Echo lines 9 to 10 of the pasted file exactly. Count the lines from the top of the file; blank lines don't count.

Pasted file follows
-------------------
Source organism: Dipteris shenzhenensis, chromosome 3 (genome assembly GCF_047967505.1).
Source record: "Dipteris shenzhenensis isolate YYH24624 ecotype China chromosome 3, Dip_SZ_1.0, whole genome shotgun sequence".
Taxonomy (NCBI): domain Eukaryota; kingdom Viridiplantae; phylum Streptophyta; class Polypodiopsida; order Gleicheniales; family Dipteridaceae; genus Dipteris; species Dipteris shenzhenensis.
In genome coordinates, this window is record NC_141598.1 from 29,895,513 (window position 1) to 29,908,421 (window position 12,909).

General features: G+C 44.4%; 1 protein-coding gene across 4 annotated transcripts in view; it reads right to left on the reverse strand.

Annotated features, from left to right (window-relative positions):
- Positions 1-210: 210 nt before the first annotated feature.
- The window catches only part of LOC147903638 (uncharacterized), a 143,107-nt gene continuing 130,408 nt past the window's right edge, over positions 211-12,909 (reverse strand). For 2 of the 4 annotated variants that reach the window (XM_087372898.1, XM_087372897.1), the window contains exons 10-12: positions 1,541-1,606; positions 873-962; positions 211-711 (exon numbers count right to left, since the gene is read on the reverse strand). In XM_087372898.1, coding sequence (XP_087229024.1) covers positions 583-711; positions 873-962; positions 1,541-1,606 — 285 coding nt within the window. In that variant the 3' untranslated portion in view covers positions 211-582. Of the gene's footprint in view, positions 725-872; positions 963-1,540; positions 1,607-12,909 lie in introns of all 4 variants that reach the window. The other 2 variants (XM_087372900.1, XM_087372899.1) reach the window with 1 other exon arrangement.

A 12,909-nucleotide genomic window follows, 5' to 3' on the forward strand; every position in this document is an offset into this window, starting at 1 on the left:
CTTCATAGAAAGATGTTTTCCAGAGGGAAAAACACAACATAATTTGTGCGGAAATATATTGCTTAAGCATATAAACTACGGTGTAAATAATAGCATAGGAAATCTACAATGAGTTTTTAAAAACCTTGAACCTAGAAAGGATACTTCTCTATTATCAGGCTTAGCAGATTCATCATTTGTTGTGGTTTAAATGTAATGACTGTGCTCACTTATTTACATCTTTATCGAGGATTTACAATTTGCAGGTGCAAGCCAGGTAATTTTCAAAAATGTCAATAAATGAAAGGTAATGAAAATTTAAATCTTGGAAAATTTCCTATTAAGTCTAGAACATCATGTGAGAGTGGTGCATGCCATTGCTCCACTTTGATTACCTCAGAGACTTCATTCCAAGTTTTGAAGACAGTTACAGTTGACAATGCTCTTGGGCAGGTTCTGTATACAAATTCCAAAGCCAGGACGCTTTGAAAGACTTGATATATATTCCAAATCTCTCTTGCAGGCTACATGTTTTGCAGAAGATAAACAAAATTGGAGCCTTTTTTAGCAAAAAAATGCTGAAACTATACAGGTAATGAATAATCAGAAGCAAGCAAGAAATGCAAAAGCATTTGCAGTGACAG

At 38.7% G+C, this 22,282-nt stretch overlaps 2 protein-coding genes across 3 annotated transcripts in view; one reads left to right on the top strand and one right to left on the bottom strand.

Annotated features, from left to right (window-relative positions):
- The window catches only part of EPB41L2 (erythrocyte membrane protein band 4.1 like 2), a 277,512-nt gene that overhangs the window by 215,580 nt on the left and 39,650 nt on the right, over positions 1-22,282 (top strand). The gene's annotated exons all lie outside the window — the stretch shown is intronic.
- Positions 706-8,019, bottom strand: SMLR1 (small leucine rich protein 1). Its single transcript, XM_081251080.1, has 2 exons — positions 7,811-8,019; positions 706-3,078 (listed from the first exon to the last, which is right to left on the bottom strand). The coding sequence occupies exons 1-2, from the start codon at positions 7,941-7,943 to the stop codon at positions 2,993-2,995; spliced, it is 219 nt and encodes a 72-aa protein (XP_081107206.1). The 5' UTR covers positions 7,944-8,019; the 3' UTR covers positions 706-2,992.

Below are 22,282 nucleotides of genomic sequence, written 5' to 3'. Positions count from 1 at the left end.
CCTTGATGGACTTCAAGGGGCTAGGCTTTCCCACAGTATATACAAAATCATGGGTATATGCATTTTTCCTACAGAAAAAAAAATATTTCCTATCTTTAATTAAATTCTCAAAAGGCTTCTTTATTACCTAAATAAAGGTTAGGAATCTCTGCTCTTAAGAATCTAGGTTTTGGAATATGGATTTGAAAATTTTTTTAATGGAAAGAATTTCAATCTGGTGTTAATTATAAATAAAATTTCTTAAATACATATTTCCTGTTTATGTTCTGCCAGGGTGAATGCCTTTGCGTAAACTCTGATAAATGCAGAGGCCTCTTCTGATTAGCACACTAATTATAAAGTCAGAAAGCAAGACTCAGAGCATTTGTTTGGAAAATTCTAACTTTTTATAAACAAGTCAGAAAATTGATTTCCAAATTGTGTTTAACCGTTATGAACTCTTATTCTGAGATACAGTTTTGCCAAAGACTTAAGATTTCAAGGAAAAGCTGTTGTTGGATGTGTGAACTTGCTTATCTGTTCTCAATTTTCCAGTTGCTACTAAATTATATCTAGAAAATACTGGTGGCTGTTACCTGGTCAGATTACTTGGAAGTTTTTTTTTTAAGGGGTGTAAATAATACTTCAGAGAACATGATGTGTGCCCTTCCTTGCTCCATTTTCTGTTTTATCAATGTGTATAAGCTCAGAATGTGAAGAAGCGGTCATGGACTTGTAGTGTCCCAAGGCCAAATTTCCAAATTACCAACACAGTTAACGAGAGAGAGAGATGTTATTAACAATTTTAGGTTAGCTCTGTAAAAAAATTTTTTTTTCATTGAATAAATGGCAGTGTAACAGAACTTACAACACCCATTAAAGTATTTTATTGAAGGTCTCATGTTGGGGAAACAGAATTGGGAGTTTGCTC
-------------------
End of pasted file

A 12,909-nucleotide genomic window follows, 5' to 3' on the forward strand; every position in this document is an offset into this window, starting at 1 on the left:
CTTCATAGAAAGATGTTTTCCAGAGGGAAAAACACAACATAATTTGTGCGGAAATATATTGCTTAAGCATATAAACTACGGTGTAAATAATAGCATAGGAAATCTACAATGAGTTTTTAAAAACCTTGAACCTAGAAAGGATACTTCTCTATTATCAGGCTTAGCAGATTCATCATTTGTTGTGGTTTAAATGTAATGACTGTGCTCACTTATTTACATCTTTATCGAGGATTTACAATTTGCAGGTGCAAGCCAGGTAATTTTCAAAAATGTCAATAAATGAAAGGTAATGAAAATTTAAATCTTGGAAAATTTCCTATTAAGTCTAGAACATCATGTGAGAGTGGTGCATGCCATTGCTCCACTTTGATTACCTCAGAGACTTCATTCCAAGTTTTGAAGACAGTTACAGTTGACAATGCTCTTGGGCAGGTTCTGTATACAAATTCCAAAGCCAGGACGCTTTGAAAGACTTGATATATATTCCAAATCTCTCTTGCAGGCTACATGTTTTGCAGAAGATAAACAAAATTGGAGCCTTTTTTAGCAAAAAAATGCTGAAACTATACAGGTAATGAATAATCAGAAGCAAGCAAGAAATGCAAAAGCATTTGCAGTGACAG